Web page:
SANTA MARIA, Calif. - Michael Jackson's accuser testified Tuesday that he told a school administrator the singer didn't molest him because schoolmates were "making fun of me" and he wanted them to stop.
The 15-year-old boy offered the testimony under questioning by District Attorney Tom Sneddon after Jackson attorney Thomas Mesereau Jr. concluded his lengthy cross-examination of the witness.
It was revealed during the cross-examination Monday that the boy had told Jeffrey Alpert, a dean at John Burroughs Middle School in Los Angeles, that nothing had happened to him during stays at Jackson's Neverland ranch.
The conversation was prompted by a TV documentary that showed Jackson with the boy and in which Jackson acknowledged sharing his bed with children, although he characterized the encounters as innocent and non-sexual.
The boy testified that when he returned from his last stay at Neverland in March 2003, schoolmates made fun of him, saying he had been "raped" by Jackson.
He said he got in several fights as a result and had to talk to Alpert, who asked him if he had been molested.
"I told him that it didn't happen," the boy said. "All the kids were already making fun of me at the school and I didn't want anyone to think it had really happened."
He also said he once got in a fight for refusing to join a gang.
On Monday, Mesereau questioned the boy about a history of disciplinary problems as he sought to show that the boy talked back to teachers, disrupted classes and fought with other students.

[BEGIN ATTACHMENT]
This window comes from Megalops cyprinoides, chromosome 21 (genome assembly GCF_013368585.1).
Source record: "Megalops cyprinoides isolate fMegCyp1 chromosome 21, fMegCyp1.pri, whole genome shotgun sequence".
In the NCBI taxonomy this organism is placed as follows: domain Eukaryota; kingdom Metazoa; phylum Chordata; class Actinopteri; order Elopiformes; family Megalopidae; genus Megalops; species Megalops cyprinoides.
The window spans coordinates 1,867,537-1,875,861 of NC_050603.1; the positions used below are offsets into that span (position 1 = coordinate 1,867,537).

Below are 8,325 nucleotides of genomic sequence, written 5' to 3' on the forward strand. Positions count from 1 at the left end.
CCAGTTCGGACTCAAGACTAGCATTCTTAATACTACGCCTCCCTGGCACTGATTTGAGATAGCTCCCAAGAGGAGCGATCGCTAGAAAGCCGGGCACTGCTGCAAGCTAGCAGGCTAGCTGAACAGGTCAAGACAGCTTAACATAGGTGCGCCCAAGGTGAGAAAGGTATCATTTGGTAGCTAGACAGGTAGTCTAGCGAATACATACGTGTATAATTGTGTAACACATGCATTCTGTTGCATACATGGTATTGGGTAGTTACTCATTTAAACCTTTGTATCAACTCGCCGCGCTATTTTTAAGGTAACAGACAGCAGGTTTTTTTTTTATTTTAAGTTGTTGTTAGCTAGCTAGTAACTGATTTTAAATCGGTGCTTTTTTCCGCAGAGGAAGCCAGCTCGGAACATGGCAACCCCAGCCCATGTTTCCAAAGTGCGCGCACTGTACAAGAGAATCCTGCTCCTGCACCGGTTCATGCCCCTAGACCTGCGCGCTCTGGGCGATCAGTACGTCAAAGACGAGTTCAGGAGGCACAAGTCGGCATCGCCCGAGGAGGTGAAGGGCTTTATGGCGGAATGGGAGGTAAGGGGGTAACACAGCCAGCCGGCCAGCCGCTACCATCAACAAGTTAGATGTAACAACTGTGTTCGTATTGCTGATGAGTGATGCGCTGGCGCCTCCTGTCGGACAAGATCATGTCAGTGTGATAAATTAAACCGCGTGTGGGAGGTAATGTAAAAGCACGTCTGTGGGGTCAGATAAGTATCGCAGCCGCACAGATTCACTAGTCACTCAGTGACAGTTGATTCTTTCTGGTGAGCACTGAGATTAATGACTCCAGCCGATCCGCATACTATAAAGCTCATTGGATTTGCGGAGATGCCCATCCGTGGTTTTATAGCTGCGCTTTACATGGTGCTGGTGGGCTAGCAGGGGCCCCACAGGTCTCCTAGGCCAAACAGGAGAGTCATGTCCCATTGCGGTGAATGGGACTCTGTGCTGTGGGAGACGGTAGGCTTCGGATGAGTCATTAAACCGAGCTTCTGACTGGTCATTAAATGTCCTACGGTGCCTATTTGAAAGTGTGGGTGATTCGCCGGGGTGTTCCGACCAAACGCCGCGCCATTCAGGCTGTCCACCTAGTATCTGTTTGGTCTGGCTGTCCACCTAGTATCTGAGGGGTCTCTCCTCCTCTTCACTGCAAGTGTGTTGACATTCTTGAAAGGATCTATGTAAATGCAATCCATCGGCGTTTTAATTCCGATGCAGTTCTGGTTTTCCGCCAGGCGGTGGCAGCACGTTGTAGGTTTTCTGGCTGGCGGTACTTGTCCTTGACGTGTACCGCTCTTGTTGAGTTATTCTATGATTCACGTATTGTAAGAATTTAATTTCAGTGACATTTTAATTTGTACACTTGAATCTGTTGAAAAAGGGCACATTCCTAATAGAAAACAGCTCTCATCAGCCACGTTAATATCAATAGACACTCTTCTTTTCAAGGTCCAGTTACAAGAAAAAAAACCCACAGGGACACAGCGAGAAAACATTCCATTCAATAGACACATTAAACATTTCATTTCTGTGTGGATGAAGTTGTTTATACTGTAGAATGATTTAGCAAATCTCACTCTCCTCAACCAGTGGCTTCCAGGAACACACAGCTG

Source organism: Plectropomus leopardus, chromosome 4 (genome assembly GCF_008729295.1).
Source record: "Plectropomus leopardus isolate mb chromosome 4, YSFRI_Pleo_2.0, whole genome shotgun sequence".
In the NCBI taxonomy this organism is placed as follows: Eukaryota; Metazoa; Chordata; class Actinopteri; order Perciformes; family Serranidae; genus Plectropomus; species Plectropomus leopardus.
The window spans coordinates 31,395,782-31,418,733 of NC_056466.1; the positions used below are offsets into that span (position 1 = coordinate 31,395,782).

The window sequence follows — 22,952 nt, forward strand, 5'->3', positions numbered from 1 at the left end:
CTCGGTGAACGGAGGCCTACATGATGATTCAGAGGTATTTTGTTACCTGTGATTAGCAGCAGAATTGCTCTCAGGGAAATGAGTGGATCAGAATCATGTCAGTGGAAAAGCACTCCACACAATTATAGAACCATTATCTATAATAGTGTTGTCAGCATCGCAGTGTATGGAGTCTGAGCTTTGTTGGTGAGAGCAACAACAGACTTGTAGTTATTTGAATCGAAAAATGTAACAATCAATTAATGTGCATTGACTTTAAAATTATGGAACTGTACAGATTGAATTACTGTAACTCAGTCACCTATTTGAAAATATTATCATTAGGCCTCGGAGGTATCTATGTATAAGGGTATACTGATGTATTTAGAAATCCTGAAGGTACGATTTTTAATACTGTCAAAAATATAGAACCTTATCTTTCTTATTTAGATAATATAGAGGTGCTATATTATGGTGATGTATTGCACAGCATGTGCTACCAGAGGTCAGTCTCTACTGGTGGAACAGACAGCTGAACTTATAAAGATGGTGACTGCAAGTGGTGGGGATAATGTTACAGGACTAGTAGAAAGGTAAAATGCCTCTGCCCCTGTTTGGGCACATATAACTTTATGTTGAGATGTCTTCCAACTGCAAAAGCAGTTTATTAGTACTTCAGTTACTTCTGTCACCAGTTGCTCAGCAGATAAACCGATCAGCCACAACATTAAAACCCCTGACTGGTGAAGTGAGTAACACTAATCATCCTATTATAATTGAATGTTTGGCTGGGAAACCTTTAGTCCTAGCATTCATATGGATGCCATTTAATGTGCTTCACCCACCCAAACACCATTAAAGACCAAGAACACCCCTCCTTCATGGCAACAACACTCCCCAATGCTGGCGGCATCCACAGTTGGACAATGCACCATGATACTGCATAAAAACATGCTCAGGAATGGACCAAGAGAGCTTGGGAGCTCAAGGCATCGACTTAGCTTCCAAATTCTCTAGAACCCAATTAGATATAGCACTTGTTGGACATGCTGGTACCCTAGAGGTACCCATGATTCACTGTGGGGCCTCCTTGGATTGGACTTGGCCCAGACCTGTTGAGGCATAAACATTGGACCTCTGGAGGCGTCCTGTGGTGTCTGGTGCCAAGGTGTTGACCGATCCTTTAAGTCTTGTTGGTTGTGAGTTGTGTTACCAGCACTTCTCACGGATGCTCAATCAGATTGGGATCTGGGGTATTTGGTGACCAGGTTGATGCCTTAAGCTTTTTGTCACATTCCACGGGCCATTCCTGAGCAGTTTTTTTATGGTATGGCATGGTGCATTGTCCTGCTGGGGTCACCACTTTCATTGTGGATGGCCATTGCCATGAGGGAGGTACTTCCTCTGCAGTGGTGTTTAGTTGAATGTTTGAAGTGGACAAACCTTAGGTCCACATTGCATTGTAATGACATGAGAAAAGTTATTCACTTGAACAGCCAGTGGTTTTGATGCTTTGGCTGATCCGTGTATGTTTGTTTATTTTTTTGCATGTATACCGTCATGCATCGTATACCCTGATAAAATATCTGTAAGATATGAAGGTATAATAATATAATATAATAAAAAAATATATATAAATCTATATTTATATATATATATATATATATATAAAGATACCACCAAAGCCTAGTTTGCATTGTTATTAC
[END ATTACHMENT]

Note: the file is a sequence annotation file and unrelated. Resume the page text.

Before the boy left the stand, Sneddon asked him what he thinks of Jackson now.
"I don't really like him anymore," the boy said. "I don't really think he's deserving of the respect I was giving him as the coolest guy in the world."
Mesereau completed his cross-examination by quizzing the boy about times when he and his family left Neverland during a period that prosecutors claim they were captives.
The boy said he didn't take advantage of several opportunities to escape because he didn't want to leave.
Prosecutors contend the boy's family was held captive for more than a month because Jackson wanted to get them to make a video rebutting the damaging TV documentary about Jackson that aired on Feb. 6, 2003.
Mesereau asked him about several trips he took from Neverland to surrounding communities and asked him why he didn't try to get help on the trips.
"Those first few escapes you talked about - I liked being at Neverland. It was like Disneyland," the boy said.
The boy said his mother was the one who wanted to escape.
He said he didn't want to flee Neverland until the family left for good in March 2003. He said his mother was the one who wanted to leave.
"Your mother was worried but she always came back?" Mesereau asked.
"I guess so," the boy said
Mesereau noted that the boy left Neverland to go the dentist and to go shopping at Toys R Us, among other trips during February 2003.
The boy said when he went to Toys R Us his mother remained behind at Neverland "where they could keep her."
He also said that even when the family left Neverland, Jackson employees kept a close eye on them.
"They never wanted us to be in separate areas. They wanted us to be together," he said.
On Monday, Mesereau depicted the boy as vengeful and angry over being evicted from the lush life of Neverland.
The boy said he envisioned a future with Jackson as a mentor in a sort of Big Brother program. But the Neverland idyll that began when the boy had cancer ended with the family being delivered by limousine to a grandmother's house.
Associated Press Special Correspondent Linda Deutsch contributed to this report.
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